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My last post for this blog on Blogger (fingers crossed) 

Image by http://www.flickr.com/photos/jbiljr/Folks, this is the last post of 2009, and I might see you here in 2010.
   When I asked if there was an easy way to shift from Blogger to Wordpress at the same domain, no one had any clues, apart from our usual go-to web guy, Nigel Dunn.
   Nigel’s thought was I could create a new domain: instead of blog, maybe I could use wordpress. I could use the Wordpress import, get the old posts into the new directory, and then rename the Wordpress directory. Simple.
   I dug around a little bit today and I might be in luck: I do not need to do any of this.
   Because I never hosted any of these entries on a Google or Blogspot server—which means that Google can’t go around wiping anything and pretending that the blog never existed in the first place—Blogger actually published every one of these pages in full on our server.
   No databasing, no PHPing, nothing—they exist as fully fledged pages, with the entire CSS stylesheet, the meta tags, everything, on each page. Even the month pages are not database ones: they replicate every single post, in full. Blogger’s only record is keeping an index of my posts and maintaining some drafts.
   Needless to say, this is a terribly inefficient way of storing data, although it is remarkably safe—I am not subject to the whim of a database crash because the posts are all here in “longhand”.
   There are some problems with Blogger. It won’t allow us oldies to have the simplest things, such as a ‘Previous page’ and ‘Next page’ link. New users can get these, but if you have a custom template—as I do—and started in the early days, then Blogger won’t supply you with some easy code that you can plug in to your blog.
   Also, as mentioned, it republishes every single tag page when one enters a new post—even when that particular tag has not been used. This is also terribly inefficient and, as I discovered when poking about on our server, unnecessary.
   All told, the shift to Wordpress is on principle. Google has proven itself to be highly untrustworthy and has engaged in deception when it came to deleting Vincent Wright’s Social Media Consortium blog. I had also discussed this shift many years ago with readers, all of whom encouraged me to make the change.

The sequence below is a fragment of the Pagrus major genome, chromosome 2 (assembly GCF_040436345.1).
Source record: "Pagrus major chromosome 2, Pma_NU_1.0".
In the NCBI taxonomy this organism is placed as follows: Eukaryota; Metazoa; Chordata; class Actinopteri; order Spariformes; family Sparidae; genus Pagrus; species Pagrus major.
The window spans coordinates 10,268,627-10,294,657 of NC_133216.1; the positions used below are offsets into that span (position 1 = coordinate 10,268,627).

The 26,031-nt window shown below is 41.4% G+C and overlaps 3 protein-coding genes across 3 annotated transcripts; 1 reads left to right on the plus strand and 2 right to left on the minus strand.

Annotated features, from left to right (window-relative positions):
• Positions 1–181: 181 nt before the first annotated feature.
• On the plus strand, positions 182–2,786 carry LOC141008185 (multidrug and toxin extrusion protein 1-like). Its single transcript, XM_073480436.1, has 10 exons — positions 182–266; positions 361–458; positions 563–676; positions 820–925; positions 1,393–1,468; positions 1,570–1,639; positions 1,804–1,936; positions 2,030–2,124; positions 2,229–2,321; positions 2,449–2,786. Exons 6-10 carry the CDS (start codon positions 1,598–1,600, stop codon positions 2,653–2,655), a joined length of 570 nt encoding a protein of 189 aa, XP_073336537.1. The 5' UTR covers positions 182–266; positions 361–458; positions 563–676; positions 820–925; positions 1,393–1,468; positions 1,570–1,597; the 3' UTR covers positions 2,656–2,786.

If all goes well, I will start 2010 with a new blog at this same location. The home page will look rather empty initially, because I will be starting fresh. However, the entire archive of posts from 2006 to 2009 will remain, hard-linked from the new home page, to pages that Google has published in full.
   I will keep the old Blogger account in case I need to make template changes, which are very likely. But no new posts will go via Google or be managed by the company. See you in the Gregorian New Year.

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History of the decade, part 11: man and woman of the decade 

Yesterday: 2009

Here is the final part of my satirical series today as 2009 draws to a close. Who were the most influential people this decade? Who expressed the 2000s and changed the way of our collective culture?

Man of the decade
   Nicolas Sarkozy, for glamourizing the presidency more than Ségolène Royal could.
   Carson Kressley, for his contribution to the styles of world leaders.
   Al Gore, for trying to look stylish, but still falling short of Mahmoud Ahmadinejad.
   Vladimir Putin, for posing topless.
   Tiger Woods, for having a name like a porn star and acting it out.

   Peter Jackson, for helping millions of people find New Zealand on a map when the rest of us could not, and for making it OK to be a successful man with a beard.

Woman of the decade nominee, Elin Nordegren: Part of the reason she got a nomination was to sex up this blog. And because she looks far less of a slag than the women her husband has cheated on her with.
Woman of the decade
   Sarah Palin, for creating Tina Fey.
   Elin Nordegren, for being the hottest woman associated with golf since Caddyshack.
   Jenna Bush, for calling her Dad at work live on the Ellen show.
   Angela Merkel, for getting a back rub from George W. Bush.
   Martha Stewart, for comparing herself to Nelson Mandela.

   Oprah Winfrey, for actually meeting Nelson Mandela.

There you have it, folks! Happy 2010!

If you want to read the whole series, this link should deliver the whole lot. Or, jump back to part 1 here.

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Why Peter Jackson deserves a knighthood 

[Cross-posted at Lucire] When Lucire first broke news yesterday about Peter Jackson’s knighthood in the Queen’s New Year’s Honours’ List, I was particularly delighted.
   Peter Jackson deserves a knighthood not just because he makes marvellous films. Peter Jackson deserves a knighthood because he continues to believe in New Zealand even after certain bodies and their bureaucrats gave him grief.
   Before he was a big name internationally, there was reported tension between Jackson and the New Zealand Film Commission in the 1990s.
   Because Jackson believed in this country so much, he got over it. A lesser man would have thought, ‘If the establishment won’t accept me, I’ll leave.’
   Many of the big Kiwi names in movies are based in California, because when they left there was no centre for movie production in New Zealand. And they wanted somewhere that could understand their vision for making movies.
   Instead, Jackson fought to make his Lord of the Rings trilogy in New Zealand—setting up a world-class hub for film in Wellington.